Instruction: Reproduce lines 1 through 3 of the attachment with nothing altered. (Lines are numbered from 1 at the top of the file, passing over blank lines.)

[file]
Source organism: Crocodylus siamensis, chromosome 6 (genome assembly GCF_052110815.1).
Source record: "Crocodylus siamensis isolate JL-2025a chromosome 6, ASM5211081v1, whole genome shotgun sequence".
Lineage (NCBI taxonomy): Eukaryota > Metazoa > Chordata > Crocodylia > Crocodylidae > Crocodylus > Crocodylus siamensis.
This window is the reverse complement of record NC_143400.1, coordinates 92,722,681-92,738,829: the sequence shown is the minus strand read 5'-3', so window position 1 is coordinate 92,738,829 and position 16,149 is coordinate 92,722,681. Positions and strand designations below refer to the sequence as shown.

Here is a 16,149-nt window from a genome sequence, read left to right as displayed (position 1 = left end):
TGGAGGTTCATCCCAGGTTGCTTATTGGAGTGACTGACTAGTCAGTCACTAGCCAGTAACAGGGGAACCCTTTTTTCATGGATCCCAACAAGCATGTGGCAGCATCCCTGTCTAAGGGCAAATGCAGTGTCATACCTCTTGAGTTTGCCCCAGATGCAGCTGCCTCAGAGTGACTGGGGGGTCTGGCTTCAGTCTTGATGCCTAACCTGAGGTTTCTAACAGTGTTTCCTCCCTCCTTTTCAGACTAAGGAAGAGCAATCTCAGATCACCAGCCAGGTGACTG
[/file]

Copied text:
Source organism: Crocodylus siamensis, chromosome 6 (genome assembly GCF_052110815.1).
Source record: "Crocodylus siamensis isolate JL-2025a chromosome 6, ASM5211081v1, whole genome shotgun sequence".
Lineage (NCBI taxonomy): Eukaryota > Metazoa > Chordata > Crocodylia > Crocodylidae > Crocodylus > Crocodylus siamensis.